Unlocking the potential of a Line of Credit for your small business goes beyond understanding its basic definition. While many business owners are familiar with the concept, they may not fully grasp the specific scenarios in which a Line of Credit can be beneficial.
In this blog post, we’ll share the benefits a Line of Credit can offer and break down the difference between fixed and variable payments. We’ll also share scenarios from small business owners, just like you, where a Line of Credit proved to be an optimal or suboptimal choice for their situation.
Why Choose a Line of Credit?
In today’s world, flexibility is king. A Line of Credit offers the freedom to access funds precisely when needed while paying interest only on the amount you borrow. This makes it an ideal financing option for small businesses that experience seasonal or cyclical revenue fluctuations, allowing them to tailor repayments according to their unique financial rhythm.
Suppose you have a $50,000 Line of Credit for your business, but in the first year, you only need $10,000. With a Line of Credit, you’ll only pay interest on the amount you use, which is $10,000. The remaining $40,000 stays untouched, saving you from paying unnecessary interest on those funds. This level of flexibility empowers business owners to make strategic decisions confidently, effectively address unexpected expenses, and maintain smooth operations even during low seasons.
Fixed vs. Variable Payments
OnDeck Canada offers both fixed and variable repayment options.
1. Fixed Repayment
If you value the predictability of a consistent payment structure, then a fixed repayment option might be ideal. With fixed repayment, your total balance is divided into equal weekly payments throughout the term. Regardless of how many times you draw, your balance will be consolidated into a new equal, fixed amount. If you make an unscheduled repayment, your balance will decrease, but your fixed payment will remain the same.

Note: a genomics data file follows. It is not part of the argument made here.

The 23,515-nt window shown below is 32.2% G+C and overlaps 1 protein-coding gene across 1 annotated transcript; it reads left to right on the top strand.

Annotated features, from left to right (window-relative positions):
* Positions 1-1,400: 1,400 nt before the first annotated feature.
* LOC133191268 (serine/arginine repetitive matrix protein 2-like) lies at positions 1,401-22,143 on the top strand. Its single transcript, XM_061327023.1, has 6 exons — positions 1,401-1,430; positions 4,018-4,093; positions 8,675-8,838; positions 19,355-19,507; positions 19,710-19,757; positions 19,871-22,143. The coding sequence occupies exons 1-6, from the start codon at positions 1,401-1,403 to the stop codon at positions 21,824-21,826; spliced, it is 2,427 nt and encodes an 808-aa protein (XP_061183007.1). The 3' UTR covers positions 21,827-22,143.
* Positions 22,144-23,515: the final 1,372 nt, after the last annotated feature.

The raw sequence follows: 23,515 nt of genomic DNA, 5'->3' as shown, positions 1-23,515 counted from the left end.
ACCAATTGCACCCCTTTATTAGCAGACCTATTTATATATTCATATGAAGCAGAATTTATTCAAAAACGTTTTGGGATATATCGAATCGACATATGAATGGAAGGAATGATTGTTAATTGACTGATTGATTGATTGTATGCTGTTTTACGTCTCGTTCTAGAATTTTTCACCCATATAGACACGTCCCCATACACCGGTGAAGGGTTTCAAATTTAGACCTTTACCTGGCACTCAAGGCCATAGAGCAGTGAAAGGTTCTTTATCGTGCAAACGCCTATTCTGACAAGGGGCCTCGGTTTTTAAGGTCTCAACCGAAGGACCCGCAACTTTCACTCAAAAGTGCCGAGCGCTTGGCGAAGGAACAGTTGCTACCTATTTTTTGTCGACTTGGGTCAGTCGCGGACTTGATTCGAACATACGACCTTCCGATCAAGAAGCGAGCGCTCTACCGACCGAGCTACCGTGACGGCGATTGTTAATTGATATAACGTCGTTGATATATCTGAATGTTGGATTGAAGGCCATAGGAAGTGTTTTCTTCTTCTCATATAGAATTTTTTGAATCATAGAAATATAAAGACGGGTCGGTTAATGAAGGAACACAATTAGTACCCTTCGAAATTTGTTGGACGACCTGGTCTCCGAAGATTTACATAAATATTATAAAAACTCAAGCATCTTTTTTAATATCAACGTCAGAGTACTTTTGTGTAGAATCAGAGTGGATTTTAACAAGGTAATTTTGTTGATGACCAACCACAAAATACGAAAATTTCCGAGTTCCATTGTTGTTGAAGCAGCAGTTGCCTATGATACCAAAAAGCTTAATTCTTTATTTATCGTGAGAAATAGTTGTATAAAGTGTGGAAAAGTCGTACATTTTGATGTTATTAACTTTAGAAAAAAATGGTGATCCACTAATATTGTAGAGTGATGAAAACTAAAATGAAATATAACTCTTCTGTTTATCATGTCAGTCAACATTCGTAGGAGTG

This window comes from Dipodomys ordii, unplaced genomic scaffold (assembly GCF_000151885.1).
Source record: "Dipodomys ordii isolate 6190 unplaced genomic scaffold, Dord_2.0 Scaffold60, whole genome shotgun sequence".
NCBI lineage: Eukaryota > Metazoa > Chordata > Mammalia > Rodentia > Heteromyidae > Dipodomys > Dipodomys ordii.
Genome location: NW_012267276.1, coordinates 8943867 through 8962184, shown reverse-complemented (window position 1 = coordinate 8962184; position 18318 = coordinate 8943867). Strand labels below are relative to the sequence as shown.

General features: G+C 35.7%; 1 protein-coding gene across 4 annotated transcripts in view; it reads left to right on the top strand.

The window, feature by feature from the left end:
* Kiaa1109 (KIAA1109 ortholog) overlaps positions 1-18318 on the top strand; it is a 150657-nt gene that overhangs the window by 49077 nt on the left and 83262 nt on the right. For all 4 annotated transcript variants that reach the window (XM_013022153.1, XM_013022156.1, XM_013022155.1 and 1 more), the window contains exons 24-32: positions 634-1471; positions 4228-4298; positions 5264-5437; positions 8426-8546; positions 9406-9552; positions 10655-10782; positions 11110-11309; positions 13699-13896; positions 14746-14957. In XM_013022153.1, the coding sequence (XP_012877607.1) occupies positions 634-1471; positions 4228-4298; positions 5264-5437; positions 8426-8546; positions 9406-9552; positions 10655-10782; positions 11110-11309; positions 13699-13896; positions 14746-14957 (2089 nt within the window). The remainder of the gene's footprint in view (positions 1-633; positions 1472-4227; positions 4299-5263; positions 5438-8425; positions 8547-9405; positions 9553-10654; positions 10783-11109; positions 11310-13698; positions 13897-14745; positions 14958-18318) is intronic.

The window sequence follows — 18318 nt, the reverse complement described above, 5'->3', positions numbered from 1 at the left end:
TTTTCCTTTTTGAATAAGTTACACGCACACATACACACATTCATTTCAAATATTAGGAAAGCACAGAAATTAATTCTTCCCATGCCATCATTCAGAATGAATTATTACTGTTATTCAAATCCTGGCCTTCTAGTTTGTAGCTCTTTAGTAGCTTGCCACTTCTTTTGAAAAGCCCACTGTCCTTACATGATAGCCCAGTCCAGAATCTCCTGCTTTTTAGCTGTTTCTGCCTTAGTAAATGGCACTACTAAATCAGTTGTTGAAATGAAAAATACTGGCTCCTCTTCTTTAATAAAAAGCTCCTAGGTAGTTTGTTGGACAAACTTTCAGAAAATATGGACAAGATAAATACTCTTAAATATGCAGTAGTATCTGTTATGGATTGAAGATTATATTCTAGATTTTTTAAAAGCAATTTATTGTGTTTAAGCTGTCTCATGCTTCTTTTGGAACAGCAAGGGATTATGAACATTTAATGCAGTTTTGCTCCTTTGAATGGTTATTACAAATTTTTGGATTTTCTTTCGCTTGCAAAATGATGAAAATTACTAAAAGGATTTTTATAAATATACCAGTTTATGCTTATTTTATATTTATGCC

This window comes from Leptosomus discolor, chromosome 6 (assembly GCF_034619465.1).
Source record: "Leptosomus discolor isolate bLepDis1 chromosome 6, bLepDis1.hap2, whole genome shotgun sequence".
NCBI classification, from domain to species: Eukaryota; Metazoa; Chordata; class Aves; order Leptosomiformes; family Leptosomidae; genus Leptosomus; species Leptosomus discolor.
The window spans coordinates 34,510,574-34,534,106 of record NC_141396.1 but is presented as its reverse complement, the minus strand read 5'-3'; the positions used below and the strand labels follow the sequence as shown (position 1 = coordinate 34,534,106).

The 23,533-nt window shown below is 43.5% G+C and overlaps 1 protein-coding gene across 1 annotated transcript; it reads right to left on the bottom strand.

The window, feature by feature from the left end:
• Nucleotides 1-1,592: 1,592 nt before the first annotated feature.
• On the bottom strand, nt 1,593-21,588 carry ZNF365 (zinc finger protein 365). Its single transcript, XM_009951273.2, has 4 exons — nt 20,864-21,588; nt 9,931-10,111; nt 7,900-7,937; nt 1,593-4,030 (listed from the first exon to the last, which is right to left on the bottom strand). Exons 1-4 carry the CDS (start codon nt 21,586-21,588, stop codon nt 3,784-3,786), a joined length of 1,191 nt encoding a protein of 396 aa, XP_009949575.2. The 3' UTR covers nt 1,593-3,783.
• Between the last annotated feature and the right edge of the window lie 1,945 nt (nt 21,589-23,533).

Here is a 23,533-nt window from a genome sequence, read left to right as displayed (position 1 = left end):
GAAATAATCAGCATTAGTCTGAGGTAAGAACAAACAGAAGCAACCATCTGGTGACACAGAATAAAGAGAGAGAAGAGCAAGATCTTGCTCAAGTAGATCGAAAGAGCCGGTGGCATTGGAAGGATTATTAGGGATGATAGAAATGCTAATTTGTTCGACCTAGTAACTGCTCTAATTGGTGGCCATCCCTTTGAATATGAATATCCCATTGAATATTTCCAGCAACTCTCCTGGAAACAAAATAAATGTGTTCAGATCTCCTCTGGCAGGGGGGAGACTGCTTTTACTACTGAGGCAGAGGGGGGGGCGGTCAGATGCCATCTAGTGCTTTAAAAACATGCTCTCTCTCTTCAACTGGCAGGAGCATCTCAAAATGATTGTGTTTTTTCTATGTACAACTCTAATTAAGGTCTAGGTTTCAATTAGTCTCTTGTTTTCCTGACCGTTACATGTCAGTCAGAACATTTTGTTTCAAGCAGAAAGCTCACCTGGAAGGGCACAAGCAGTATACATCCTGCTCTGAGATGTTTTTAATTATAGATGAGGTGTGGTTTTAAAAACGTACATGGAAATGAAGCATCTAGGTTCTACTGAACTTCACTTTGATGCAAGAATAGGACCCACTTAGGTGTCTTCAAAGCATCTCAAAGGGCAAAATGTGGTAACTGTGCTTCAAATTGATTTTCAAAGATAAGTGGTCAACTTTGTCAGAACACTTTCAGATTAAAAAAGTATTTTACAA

You also have the flexibility to select the specific day when payments are made, allowing you to align it with your business’s cash flow patterns and to allocate funds efficiently.
2. Variable Repayment
With variable repayment, your outstanding balance on the Line of Credit is calculated as a percentage of your principal, plus interest, every week. As you make payments and reduce your principal, the interest you owe decreases accordingly. This dynamic structure results in decreasing payment amounts over time. It’s a good option for small business owners wanting to actively work towards reducing their outstanding balance while adapting payments to their changing financial circumstances.
Should I go with Fixed or Variable?
Both the variable and fixed repayment options have their unique advantages and disadvantages. If you prefer a predictable payment schedule to streamline your budgeting and financial planning, a fixed repayment option might be better. While a variable repayment option may be more suitable for businesses that want to pay down their debt quickly.
Ultimately, it depends on various factors unique to your business, such as your cash flow patterns, revenue projections, and risk tolerance. Consider your business’s specific needs, goals, and preferences when selecting the repayment option that best supports your financial management style.